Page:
Are Vaccines Safe and Beneficial?
Mandatory vaccinations have been a hot-button topic in the United States for some time. You have no doubt already heard debate on this issue. Obviously, the COVID-19 virus and the urgent scramble to find vaccines to combat its deadly effects and rapid spread throughout the world have served to ramp up and expand the focus on vaccines. The statement that “vaccines do not cure/stop/prevent diseases – vaccinations do” has become commonplace among proponents of vaccinations in general. In this module, the focus will be directed to vaccinations that have been in existence for some time and are used to prevent infectious or deadly diseases. Some are against vaccinations for fear that they can be linked to autism; some are for vaccinations due to their belief that children who are not vaccinated present a risk to spreading disease that is otherwise preventable (through vaccination). As a student, you are pointed toward evidence-based information to support health care decisions and practice. However, many parents are not as familiar with how to find the evidence or how to determine the validity of what they read or hear.
Imagine you are health professional that sits on the school board for your community. A parents’ group has requested a meeting with the school board and school officials to discuss their feelings and arguments for and against mandatory vaccinations for their children. The conversation is becoming more and more heated as both sides make their points for/against mandatory vaccinations for their children. Then one parent stands and angrily points to the group arguing against mandatory vaccination and exclaims:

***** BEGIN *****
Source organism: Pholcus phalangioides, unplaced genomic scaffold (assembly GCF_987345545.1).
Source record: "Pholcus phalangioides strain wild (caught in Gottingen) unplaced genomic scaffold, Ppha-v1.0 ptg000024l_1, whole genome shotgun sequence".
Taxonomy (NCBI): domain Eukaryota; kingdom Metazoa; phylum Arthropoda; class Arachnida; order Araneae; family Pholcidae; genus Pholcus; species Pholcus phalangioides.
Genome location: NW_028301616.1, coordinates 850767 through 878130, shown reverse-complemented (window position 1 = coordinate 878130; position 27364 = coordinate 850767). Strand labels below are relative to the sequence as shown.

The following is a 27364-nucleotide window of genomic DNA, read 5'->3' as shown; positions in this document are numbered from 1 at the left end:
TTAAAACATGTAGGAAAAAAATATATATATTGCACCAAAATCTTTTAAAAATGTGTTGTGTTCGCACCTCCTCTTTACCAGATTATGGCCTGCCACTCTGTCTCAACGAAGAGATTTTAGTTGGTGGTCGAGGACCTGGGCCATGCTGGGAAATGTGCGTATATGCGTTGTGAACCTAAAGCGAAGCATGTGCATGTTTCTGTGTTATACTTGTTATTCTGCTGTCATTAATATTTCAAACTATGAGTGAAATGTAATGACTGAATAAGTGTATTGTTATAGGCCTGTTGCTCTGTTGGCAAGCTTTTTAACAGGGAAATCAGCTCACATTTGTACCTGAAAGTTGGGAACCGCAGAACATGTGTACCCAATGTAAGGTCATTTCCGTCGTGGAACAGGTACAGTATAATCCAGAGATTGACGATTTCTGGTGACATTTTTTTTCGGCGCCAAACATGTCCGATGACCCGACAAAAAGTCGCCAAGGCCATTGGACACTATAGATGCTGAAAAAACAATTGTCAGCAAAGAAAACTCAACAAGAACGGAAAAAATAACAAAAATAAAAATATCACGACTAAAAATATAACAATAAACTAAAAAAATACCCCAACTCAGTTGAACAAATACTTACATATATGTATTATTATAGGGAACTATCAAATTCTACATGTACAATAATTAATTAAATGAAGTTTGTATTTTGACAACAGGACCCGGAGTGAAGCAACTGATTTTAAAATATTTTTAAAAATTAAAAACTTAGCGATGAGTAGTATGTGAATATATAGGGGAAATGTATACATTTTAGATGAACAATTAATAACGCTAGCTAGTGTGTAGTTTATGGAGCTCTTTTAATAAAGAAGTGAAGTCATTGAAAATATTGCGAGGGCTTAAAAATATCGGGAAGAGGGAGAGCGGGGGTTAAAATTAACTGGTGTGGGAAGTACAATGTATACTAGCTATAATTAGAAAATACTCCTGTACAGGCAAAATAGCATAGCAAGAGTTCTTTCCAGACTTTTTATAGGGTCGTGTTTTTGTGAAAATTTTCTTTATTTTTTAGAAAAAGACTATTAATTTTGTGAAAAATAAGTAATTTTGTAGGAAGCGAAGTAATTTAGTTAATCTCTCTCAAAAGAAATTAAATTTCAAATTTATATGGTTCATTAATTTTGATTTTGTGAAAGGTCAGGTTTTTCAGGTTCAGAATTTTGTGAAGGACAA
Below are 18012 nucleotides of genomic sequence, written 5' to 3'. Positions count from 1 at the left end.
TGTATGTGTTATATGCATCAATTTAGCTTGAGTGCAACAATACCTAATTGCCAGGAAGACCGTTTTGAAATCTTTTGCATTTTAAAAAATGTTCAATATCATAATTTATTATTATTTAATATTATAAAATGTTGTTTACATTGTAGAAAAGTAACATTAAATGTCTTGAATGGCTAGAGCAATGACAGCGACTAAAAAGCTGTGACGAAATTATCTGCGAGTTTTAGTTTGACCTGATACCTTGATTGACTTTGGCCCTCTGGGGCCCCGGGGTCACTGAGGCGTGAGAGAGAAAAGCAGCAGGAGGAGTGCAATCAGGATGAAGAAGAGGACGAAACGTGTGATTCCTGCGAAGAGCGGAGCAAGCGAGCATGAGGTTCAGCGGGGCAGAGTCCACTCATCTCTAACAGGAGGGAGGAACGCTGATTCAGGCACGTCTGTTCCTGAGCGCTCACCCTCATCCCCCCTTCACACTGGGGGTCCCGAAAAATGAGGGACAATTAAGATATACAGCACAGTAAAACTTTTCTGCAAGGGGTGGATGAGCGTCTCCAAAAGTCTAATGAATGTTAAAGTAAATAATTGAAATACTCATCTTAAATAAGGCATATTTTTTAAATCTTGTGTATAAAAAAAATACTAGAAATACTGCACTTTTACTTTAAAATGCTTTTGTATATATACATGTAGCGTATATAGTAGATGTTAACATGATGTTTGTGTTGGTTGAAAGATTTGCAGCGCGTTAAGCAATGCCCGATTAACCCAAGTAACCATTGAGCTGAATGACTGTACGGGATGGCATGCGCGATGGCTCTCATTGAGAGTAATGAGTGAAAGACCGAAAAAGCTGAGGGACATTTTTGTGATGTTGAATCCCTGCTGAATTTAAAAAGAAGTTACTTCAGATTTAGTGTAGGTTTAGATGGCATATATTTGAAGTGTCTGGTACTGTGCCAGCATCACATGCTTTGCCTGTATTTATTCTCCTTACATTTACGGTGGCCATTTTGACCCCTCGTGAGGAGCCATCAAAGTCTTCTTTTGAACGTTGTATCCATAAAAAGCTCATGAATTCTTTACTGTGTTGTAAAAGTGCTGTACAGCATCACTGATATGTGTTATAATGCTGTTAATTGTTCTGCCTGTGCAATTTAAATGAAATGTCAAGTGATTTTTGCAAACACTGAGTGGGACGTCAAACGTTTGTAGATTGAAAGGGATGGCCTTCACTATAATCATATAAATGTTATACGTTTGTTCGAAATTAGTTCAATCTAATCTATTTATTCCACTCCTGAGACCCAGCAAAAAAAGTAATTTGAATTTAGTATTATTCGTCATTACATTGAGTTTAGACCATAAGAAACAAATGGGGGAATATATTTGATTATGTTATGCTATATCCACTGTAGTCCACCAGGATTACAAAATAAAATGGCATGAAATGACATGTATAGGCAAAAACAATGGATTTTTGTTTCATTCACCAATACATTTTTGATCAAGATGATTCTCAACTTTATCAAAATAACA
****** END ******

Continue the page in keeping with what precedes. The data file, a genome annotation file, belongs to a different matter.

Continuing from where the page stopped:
“If our kids cannot bring peanut butter in their lunch because your children might become ill due to a life-threatening food allergy, why should your unvaccinated kids be allowed to come to school and put our children at risk of life-threatening disease?”
In a post of at least 175 words discuss, How might you respond? Think through this. Is there life-threatening risk? Is there a single, straightforward answer? How would you support your response? They are looking to you to keep the peace, make sense of the arguments and temper the discussion that is going back and forth like a heated bout of tug-of-war with strong reasoning and the evidence to support it.
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